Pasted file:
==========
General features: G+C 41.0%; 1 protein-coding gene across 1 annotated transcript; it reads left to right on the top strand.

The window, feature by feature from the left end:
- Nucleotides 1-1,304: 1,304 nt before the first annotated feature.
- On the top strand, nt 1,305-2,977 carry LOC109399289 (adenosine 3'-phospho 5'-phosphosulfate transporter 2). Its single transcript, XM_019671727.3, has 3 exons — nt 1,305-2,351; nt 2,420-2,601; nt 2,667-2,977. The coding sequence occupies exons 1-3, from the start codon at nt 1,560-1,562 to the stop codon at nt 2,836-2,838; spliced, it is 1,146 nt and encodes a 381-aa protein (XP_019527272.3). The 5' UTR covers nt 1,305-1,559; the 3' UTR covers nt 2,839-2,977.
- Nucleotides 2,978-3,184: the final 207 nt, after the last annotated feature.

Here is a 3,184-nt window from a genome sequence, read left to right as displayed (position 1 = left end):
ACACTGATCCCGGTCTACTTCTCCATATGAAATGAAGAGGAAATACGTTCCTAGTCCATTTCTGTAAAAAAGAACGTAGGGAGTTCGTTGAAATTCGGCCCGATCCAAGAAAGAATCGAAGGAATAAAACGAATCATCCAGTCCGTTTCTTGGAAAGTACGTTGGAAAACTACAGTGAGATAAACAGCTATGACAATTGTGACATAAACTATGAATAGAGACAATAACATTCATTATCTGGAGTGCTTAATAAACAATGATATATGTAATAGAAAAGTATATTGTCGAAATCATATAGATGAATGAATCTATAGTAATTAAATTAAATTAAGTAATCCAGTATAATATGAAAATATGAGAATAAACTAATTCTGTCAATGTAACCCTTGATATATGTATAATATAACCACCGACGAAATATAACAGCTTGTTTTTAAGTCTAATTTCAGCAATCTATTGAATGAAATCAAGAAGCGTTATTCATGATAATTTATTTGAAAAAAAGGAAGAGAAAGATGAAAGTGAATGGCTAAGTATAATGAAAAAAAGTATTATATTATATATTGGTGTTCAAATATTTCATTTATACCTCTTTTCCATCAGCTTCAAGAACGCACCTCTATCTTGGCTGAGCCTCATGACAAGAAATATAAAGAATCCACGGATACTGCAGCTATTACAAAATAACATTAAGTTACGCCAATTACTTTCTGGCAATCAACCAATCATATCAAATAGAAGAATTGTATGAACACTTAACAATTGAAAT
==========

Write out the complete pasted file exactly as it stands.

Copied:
General features: G+C 41.0%; 1 protein-coding gene across 1 annotated transcript; it reads left to right on the top strand.

The window, feature by feature from the left end:
- Nucleotides 1-1,304: 1,304 nt before the first annotated feature.
- On the top strand, nt 1,305-2,977 carry LOC109399289 (adenosine 3'-phospho 5'-phosphosulfate transporter 2). Its single transcript, XM_019671727.3, has 3 exons — nt 1,305-2,351; nt 2,420-2,601; nt 2,667-2,977. The coding sequence occupies exons 1-3, from the start codon at nt 1,560-1,562 to the stop codon at nt 2,836-2,838; spliced, it is 1,146 nt and encodes a 381-aa protein (XP_019527272.3). The 5' UTR covers nt 1,305-1,559; the 3' UTR covers nt 2,839-2,977.
- Nucleotides 2,978-3,184: the final 207 nt, after the last annotated feature.

Here is a 3,184-nt window from a genome sequence, read left to right as displayed (position 1 = left end):
ACACTGATCCCGGTCTACTTCTCCATATGAAATGAAGAGGAAATACGTTCCTAGTCCATTTCTGTAAAAAAGAACGTAGGGAGTTCGTTGAAATTCGGCCCGATCCAAGAAAGAATCGAAGGAATAAAACGAATCATCCAGTCCGTTTCTTGGAAAGTACGTTGGAAAACTACAGTGAGATAAACAGCTATGACAATTGTGACATAAACTATGAATAGAGACAATAACATTCATTATCTGGAGTGCTTAATAAACAATGATATATGTAATAGAAAAGTATATTGTCGAAATCATATAGATGAATGAATCTATAGTAATTAAATTAAATTAAGTAATCCAGTATAATATGAAAATATGAGAATAAACTAATTCTGTCAATGTAACCCTTGATATATGTATAATATAACCACCGACGAAATATAACAGCTTGTTTTTAAGTCTAATTTCAGCAATCTATTGAATGAAATCAAGAAGCGTTATTCATGATAATTTATTTGAAAAAAAGGAAGAGAAAGATGAAAGTGAATGGCTAAGTATAATGAAAAAAAGTATTATATTATATATTGGTGTTCAAATATTTCATTTATACCTCTTTTCCATCAGCTTCAAGAACGCACCTCTATCTTGGCTGAGCCTCATGACAAGAAATATAAAGAATCCACGGATACTGCAGCTATTACAAAATAACATTAAGTTACGCCAATTACTTTCTGGCAATCAACCAATCATATCAAATAGAAGAATTGTATGAACACTTAACAATTGAAAT